Comparing Satisfaction, Alliance and Intervention Components in Electronically Delivered and In-person Brief Interventions for Substance Use Among Childbearing-Aged Women
Loree AM, Yonkers KA, Odersma SJ, Gilstad-Hayden K, Martino S. Comparing Satisfaction, Alliance and Intervention Components in Electronically Delivered and In-person Brief Interventions for Substance Use Among Childbearing-Aged Women. J Subst Abuse Treat 2019; 99:1-7.
J Subst Abuse Treat
Electronic delivery of Screening, Brief Intervention, and Referral to Treatment (e-SBIRT) may be a low-cost and high-reach method for screening and brief intervention in health care settings. However, its relative acceptability, ability to build a therapeutic alliance, and delivery of key intervention components compared to in-person SBIRT (SBIRT) is unclear. The association of these factors with intervention outcomes is also not known. We compared SBIRT and e-SBIRT on satisfaction, alliance, and receipt of intervention components, and evaluated the extent to which these intervention dimensions were related to later substance use. Data were collected as part of a randomized clinical trial (N = 439) examining SBIRT, e-SBIRT, and enhanced usual care for childbearing-aged women in two reproductive healthcare clinics (see Martino et al. (2018) for main trial findings). Participants receiving SBIRT or e-SBIRT (N = 270) rated satisfaction and alliance following a single-session, brief intervention, based on motivational interviewing that targeted hazardous substance use (tobacco, alcohol, illicit drugs and prescribed medications). Trained raters coded audio-recorded SBIRT sessions for the presence of six major intervention components, and evaluated the occurrence of these components in the e-SBIRT software. Overall, participants in both groups reported strong satisfaction (on average, “considerably” to “extremely” satisfied) and perceived working alliance (on average, “very often” to “always” allied). SBIRT participants provided higher overall alliance ratings, felt more encouraged to make their own decisions, and rated the intervention's likely helpfulness to other women higher. Fewer e-SBIRT participants received intervention components focusing on personalized feedback, developing importance of and confidence in making changes to substance use, and developing a plan to change, compared to SBIRT participants. However, e-SBIRT participants were equally or more likely to receive components seeking to help them understand their use, discussing reasons for use, and summarizing and supporting what the patients elected to do. Notably, satisfaction, alliance, and number of intervention components received were not associated with total days of substance use. Although we found no evidence that the intervention characteristics evaluated in this study were associated with outcomes, acceptability and alliance may have other important implications. Findings suggest areas for improvement with respect to e-SBIRT satisfaction and alliance formation. ClinicalTrials.gov registration number: NCT01539525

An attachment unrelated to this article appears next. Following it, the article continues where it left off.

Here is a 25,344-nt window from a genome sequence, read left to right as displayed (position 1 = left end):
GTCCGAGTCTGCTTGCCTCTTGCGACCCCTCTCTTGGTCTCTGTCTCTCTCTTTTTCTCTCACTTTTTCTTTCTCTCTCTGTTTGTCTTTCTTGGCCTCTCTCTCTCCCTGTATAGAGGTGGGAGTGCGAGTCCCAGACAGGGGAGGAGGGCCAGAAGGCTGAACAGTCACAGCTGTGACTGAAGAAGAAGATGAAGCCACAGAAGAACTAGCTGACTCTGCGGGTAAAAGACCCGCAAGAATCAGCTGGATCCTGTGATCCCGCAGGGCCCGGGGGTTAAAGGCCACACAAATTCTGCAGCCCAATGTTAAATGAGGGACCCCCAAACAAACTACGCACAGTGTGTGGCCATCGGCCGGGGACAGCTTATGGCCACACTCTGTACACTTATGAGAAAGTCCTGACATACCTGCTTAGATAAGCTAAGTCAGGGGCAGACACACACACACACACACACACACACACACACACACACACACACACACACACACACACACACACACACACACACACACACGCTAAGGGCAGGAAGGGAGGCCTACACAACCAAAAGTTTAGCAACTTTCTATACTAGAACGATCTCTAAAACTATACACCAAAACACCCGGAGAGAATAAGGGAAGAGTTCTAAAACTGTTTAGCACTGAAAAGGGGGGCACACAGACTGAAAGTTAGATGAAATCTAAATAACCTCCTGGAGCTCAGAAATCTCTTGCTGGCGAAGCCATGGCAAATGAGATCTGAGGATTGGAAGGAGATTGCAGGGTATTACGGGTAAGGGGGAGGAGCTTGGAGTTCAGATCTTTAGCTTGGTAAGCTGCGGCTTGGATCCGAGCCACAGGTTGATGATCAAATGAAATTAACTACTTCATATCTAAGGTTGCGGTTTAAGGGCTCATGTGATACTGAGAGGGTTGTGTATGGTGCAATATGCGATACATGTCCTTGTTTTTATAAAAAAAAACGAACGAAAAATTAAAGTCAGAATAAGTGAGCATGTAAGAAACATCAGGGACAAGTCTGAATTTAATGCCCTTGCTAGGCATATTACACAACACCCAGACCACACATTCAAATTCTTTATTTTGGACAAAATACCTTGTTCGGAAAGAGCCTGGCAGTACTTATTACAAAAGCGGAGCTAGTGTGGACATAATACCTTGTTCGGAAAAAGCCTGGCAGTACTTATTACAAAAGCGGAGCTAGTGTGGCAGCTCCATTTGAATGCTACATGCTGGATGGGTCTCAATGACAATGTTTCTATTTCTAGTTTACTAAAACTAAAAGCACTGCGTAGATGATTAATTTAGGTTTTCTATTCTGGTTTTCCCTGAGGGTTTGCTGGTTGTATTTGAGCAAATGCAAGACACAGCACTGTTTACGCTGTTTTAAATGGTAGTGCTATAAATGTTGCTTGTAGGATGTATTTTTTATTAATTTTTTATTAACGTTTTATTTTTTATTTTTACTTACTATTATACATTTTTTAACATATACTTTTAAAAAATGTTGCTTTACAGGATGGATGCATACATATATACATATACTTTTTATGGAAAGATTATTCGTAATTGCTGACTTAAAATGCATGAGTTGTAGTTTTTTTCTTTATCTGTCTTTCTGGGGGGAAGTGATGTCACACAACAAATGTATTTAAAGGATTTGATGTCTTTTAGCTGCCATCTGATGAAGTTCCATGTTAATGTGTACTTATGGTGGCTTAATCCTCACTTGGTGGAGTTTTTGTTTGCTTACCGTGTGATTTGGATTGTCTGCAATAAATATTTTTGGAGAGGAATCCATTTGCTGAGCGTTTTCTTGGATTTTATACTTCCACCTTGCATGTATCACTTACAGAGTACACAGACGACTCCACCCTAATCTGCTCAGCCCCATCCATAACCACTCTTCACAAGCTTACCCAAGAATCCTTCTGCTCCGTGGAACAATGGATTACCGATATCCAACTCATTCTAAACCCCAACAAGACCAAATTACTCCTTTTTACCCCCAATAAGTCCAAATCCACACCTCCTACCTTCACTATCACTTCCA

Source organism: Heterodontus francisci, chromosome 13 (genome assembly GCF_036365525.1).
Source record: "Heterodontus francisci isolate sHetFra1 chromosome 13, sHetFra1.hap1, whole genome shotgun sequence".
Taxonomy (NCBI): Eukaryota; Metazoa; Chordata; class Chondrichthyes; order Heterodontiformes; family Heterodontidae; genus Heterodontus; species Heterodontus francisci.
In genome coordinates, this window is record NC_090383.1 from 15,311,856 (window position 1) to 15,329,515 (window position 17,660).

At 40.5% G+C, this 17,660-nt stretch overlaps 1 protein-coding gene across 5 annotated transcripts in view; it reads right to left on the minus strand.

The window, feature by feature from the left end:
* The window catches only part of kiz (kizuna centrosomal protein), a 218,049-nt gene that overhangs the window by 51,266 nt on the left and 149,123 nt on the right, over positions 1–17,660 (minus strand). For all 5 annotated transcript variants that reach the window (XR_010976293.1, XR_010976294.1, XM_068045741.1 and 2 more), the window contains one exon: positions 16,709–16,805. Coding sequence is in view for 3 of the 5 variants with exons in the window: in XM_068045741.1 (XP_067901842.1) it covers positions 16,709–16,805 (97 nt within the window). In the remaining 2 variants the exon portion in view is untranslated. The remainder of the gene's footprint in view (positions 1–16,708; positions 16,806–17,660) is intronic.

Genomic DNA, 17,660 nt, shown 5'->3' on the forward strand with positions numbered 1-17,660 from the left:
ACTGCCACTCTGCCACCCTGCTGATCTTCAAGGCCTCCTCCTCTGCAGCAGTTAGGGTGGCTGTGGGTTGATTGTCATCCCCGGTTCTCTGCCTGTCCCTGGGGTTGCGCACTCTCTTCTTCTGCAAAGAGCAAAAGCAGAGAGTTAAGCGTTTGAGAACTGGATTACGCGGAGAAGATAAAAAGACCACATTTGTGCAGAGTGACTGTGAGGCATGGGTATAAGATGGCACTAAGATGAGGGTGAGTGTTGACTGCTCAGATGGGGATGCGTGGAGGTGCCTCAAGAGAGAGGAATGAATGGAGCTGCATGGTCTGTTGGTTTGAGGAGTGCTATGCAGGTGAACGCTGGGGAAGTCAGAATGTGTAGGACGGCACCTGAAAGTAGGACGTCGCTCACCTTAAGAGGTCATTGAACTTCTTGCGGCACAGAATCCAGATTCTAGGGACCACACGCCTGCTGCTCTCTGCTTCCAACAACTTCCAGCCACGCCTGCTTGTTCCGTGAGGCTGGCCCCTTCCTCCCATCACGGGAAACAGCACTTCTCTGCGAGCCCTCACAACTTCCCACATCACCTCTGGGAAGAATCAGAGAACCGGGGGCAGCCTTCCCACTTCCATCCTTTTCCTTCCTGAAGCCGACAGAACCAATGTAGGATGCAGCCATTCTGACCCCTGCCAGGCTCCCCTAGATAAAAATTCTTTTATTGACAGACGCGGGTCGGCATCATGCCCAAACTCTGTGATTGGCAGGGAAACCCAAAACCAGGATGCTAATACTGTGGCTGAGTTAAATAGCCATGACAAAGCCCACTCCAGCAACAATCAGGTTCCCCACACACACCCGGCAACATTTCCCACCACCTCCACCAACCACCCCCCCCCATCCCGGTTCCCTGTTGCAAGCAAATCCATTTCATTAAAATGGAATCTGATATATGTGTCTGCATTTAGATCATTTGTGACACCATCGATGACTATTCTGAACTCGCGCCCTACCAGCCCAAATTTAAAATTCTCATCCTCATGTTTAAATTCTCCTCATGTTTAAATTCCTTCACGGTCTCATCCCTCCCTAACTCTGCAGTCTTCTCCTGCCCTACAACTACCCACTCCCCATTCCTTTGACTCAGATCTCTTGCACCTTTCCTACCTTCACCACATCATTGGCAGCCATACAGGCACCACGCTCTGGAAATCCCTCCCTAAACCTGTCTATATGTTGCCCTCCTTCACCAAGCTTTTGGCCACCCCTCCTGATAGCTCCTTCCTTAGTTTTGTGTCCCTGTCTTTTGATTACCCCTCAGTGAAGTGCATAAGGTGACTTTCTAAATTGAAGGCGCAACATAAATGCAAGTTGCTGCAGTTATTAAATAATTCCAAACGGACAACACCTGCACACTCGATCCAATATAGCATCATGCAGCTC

ePub ahead of print